The question, “What are the best interview questions to ask?” was recently discussed in The Watercooler, our online community of 1,000+ managers in Know Your Team. Here were their answers.
You only have one hour with this person, so you need to decide: What are the best interview questions to ask them?
Hiring is one of the hardest parts of our job as a manager. When you think about it, it’s actually a bit nuts how we go about it. In an extremely isolated and condensed amount of time, we have to figure out whether or not a person would positively contribute to our team. We’re literally trying to project out the next few years based on a handful of hours of interaction with this person.
Given the limited context you have, what becomes paramount in the hiring process are the interview questions themselves — and what you listen for in the response. Yes, reference calls are undoubtedly important in the hiring process. And, I’m personally a big advocate of having a potential new hire do some small contract work or taking home a project and compensating them. But the interview itself is a rare opportunity to hear the candidate themselves — to have them unpack their thinking, share what’s influenced them, and reveal to you what’s most important in their life. So paying close attention to what you ask, and what you’re taking in, is key.
“What are your best interview questions?” was a big topic of conversation in our online community, The Watercooler, with over 1,000 managers. In addition to sharing their favorite interview questions, members also shared why they choose to ask those questions and what to listen for. From this conversation, I pulled what I saw as the 9 best interview questions to ask. In no particular order…
#1: If you had an entire workday with no meetings, obligations, or interruptions — what would you do?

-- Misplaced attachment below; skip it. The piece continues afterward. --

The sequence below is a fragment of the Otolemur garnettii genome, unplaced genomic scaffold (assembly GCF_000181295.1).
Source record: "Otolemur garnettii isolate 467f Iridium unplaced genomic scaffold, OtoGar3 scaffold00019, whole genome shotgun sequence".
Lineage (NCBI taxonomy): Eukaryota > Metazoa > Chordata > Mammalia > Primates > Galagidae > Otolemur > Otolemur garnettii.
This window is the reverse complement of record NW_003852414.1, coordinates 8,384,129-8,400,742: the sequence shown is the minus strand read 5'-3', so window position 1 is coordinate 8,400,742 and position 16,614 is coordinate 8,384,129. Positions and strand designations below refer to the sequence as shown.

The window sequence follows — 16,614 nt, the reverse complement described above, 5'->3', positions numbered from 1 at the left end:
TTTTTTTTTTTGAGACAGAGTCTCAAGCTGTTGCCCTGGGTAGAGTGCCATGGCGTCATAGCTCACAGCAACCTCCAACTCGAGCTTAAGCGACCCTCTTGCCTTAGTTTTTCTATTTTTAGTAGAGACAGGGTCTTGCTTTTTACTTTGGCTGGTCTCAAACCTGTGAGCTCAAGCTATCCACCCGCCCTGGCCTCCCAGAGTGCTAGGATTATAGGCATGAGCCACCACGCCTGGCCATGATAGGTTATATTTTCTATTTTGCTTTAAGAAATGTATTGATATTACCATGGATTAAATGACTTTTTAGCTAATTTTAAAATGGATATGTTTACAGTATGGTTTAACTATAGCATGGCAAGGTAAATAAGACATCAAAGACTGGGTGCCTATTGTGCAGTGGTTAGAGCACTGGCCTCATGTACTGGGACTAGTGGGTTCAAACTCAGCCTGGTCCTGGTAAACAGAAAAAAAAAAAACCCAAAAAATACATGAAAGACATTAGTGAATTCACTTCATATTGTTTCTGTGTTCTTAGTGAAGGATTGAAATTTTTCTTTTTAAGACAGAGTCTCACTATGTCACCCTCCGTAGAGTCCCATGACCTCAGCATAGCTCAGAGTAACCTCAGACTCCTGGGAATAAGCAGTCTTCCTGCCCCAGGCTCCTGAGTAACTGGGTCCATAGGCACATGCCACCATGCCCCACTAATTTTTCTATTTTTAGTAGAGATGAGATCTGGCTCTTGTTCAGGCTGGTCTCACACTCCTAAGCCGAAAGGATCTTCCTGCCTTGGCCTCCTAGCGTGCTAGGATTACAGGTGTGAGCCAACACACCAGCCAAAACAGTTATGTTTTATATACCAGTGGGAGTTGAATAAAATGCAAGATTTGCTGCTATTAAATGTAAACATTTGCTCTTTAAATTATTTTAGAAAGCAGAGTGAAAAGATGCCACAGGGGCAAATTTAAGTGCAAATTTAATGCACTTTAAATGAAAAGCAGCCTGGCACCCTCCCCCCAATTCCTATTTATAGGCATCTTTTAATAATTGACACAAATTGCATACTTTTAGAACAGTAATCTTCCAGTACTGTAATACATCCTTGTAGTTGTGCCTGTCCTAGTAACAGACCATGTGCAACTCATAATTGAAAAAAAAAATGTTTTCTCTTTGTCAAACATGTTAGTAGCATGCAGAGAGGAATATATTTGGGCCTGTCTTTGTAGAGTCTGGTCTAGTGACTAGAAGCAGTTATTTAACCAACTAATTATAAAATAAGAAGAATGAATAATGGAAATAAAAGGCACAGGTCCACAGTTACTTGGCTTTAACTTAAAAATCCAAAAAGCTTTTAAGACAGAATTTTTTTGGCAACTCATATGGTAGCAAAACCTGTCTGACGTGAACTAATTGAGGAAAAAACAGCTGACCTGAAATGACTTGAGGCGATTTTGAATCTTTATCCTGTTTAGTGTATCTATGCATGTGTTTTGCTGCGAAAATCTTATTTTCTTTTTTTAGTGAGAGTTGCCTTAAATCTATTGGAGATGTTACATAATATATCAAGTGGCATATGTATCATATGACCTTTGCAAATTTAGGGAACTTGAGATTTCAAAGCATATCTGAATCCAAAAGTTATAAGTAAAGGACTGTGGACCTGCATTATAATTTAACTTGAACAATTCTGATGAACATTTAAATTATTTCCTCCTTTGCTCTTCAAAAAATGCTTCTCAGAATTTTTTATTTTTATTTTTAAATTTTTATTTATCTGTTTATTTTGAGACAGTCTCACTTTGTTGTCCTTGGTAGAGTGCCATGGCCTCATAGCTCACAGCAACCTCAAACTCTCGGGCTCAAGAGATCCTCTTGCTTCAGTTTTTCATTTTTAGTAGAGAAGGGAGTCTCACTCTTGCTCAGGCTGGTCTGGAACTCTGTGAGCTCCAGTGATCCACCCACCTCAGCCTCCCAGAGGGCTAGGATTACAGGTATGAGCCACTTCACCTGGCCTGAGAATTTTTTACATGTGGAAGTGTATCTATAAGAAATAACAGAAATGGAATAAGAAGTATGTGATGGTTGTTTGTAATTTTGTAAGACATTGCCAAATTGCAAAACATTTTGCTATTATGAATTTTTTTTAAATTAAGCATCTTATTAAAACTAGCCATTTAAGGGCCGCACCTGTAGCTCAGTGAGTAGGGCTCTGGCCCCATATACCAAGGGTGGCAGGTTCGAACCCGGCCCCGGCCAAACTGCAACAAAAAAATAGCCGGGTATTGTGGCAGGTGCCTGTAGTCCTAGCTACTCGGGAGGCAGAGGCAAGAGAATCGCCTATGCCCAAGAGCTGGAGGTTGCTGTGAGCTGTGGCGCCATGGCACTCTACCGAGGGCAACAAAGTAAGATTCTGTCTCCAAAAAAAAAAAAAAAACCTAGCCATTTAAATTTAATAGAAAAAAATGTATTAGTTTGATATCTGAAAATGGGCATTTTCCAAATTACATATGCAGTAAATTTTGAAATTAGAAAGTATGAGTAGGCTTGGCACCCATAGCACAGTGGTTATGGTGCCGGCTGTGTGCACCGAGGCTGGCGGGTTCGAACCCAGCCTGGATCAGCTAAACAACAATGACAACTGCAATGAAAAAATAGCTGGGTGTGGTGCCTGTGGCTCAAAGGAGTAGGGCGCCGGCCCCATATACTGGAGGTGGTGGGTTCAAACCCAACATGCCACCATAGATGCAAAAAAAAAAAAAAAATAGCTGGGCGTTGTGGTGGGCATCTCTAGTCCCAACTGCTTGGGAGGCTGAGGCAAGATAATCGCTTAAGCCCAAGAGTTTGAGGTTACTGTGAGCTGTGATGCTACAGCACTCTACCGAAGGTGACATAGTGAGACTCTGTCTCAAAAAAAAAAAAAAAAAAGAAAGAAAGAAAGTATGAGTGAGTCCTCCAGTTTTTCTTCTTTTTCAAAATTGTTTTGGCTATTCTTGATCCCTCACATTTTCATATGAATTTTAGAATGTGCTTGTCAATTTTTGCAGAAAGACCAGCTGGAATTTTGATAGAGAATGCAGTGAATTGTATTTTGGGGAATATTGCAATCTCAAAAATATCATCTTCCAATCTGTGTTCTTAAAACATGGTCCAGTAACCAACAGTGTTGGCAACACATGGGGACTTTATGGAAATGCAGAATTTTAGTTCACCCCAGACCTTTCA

The Watercooler member who suggested this described how he looks for both how a person answers (e.g., do they give a time-based or sequenced schedule, or is their answer more conceptual?) and what someone might say (e.g., are they data-oriented or people-oriented?) — and he tries to match their answers to the role.
#2: What is the project that you are most proud of?
You can ask this question to get a sense for what kind of work excites someone, and the degree to which they get excited about it. Wrote one Watercooler member: “I’m looking for passion and shining eyes when they are answering the question.”
#3: Where do you see your career in a year, and how does this role help you get there?
According to a Watercooler member, the answers to this question demonstrate how well candidates understand their personal and professional development goals, the specific position they are interviewing for, and how the position they are interviewing for impacts the company.
#4: How do you know you’ve had a productive day at the office?
This question is helpful for understanding how a person defines their own sense of productivity: Is it based on a number of hours worked? Is it based on how much they’re learning? Oftentimes, you’ll figure out if someone can work not just hard, but work smart.
#5: Can you describe a company you would love to work in?
One Watercooler member recommended asking this question because he “[doesn’t] want to hire someone who highly values something we can’t provide.” In short, these questions help calibrate values, fit, and expectations.
#6: Tell me about a time when you experienced frustration, and how you handled it.
This question is “a good window into the way people deal with stress and with interpersonal conflict,” noted a Watercooler member. From their experience, and answers have ranged from, “Life is all about relationships, so I go to the person who’s frustrating me and listen empathetically,” to “I demanded a new position from my boss over and over again even though he kept saying no,” to “I got fed up and quit”.
#7: What are the qualities you like least and most in your parents?
A Watercooler member noticed that asking this question “immediately takes the conversation away from the canned track of “my main flaw is my attention to detail” responses. And it provides them with an opportunity to be real and honest.” It also speaks to a person’s core personal values.
#8: What three events in your life would you say have had the biggest impact on your and why?
Ask this question instead of the standard, “Tell me a little bit about yourself”, as this helps reveal to me what they consider important and what they feel has shaped and motivated them.
#9: Let’s say you were to be in this role — what would your biggest learning curve be?
When you ask this question, you can get a sense of a person’s self-awareness and humility. Can they list a bunch of things easily (perhaps, too easily)? Or are they unwilling to admit where they might struggle?
You may only have an hour or so, but try one of these questions the next time you have an interview with a candidate. You’ll likely learn something about them you wouldn’t have learned otherwise.
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